Superhero costumes are criticized for a number of reasons. Impracticality is one of them: One wonders why Catwoman – supposedly a master catburglar – would think that sticking a four-foot purely decorative tail on her costume was a good idea. But by far the most common reason for criticizing superhero costumes is their sexualization.

I want to distinguish between two separate issues. The first is the costume design of superheroes. The second is the  depiction of anatomy (e.g. the broken-spine syndrome). Both have been (rightly) criticized, but here I want to focus on the former (anatomy is, perhaps, a post for another time).


This topic seems, to me, more complex than it might first appear. On the one hand, there is no doubt that female superhero costumes typically show much more flesh than corresponding males superhero costumes. On the other hand, however, both male and female superhero costumes are little more, pictorially, than body paint (in effect, superhero pencillers and inkers draw naked characters with strange “S” or bat-shaped tattoos on their flesh, and it is only the colorist that actually makes these characters look clothed). In short, it does seem that depictions of males (and their costumes) in superhero comics are often just as sexualized as depictions of females (and their costumes).

Nevertheless, there does seem to be something different going on in the depiction of female costumes versus male costumes. And it doesn’t seem to be limited to the different roles that sexualized depictions of males and females can play generally, based on the different relations – power and otherwise – that exist between males and females. Rather, it seems that there is something inherently very different about the way that male and female costumes typically function in superhero comics.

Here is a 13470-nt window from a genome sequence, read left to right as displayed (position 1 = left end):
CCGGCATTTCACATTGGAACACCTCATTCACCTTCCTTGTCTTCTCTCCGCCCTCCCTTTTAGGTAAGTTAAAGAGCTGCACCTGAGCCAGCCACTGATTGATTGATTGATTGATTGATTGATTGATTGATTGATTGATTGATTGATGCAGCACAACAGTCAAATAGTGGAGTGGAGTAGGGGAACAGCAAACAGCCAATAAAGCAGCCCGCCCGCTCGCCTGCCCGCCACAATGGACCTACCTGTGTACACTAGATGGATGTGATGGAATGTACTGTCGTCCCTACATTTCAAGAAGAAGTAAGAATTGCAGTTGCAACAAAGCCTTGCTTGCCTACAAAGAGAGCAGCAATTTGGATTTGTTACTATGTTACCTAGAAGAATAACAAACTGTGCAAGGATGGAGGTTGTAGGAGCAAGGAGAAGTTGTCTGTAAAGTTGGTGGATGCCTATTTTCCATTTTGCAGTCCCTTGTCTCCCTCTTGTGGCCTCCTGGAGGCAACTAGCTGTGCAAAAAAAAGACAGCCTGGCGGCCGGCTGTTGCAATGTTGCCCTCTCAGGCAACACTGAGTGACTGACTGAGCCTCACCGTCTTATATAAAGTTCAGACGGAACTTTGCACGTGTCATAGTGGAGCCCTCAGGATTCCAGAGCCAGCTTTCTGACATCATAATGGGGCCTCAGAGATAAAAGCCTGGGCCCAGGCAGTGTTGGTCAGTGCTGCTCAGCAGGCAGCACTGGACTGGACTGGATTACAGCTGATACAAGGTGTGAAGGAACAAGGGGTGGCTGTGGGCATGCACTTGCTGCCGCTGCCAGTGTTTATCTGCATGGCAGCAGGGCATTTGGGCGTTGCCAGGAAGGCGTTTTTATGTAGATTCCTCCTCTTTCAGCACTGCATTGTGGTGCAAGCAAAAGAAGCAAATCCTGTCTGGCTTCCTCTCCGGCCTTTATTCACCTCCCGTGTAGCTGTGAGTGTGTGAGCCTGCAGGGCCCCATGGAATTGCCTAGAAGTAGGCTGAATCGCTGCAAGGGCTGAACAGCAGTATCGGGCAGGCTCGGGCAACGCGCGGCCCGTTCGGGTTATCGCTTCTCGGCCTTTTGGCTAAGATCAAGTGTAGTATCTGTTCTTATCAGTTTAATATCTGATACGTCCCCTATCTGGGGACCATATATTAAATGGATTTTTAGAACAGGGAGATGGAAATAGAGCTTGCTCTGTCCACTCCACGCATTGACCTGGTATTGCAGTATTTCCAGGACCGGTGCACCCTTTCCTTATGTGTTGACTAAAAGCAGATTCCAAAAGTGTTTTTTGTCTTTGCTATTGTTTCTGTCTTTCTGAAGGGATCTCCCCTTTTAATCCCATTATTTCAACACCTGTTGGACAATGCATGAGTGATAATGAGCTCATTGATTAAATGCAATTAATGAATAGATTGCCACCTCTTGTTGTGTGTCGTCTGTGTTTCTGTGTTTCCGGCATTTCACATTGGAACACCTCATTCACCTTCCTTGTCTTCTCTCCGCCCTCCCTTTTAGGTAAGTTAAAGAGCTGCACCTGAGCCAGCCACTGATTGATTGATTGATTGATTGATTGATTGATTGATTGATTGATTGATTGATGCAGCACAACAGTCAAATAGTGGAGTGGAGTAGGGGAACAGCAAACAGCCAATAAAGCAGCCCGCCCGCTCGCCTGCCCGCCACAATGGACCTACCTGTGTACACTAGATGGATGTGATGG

On possible thought – one I have heard numerous times – is that the depiction of both male costumes and female costumes (and the sexualized depictions of males and females more generally within comics) are aimed at males. This is not to say that the super-tight, perfect-anatomy-hugging costumes of male superheroes are aimed at gay men, however. Rather, the thought is that female superhero costumes are intended to appeal to straight male readers in virtue of the fact that these are (supposedly) depictions of some idealized sexual partner (in simple terms, superheroines are drawn to look like the sort of woman the straight male reader would want to date/marry/whatever) while male superhero costumes are intended to appeal to straight male readers in virtue of the fact that these are (supposedly) depictions of an idealized self (in simple terms, superheroes are drawn to look like the sort of man the straight male reader would want to be, physically). This thought obviously has much wider applicability than to just costumes, but it does suggest a simple theory: Superhero costumes are intended to show off physique while looking cool, while superheroine costumes are intended to show off physique while looking sexy.

This is an interesting thought, but I am not sure how compelling it is. So how should we feel about superhero costumes?


About roytcook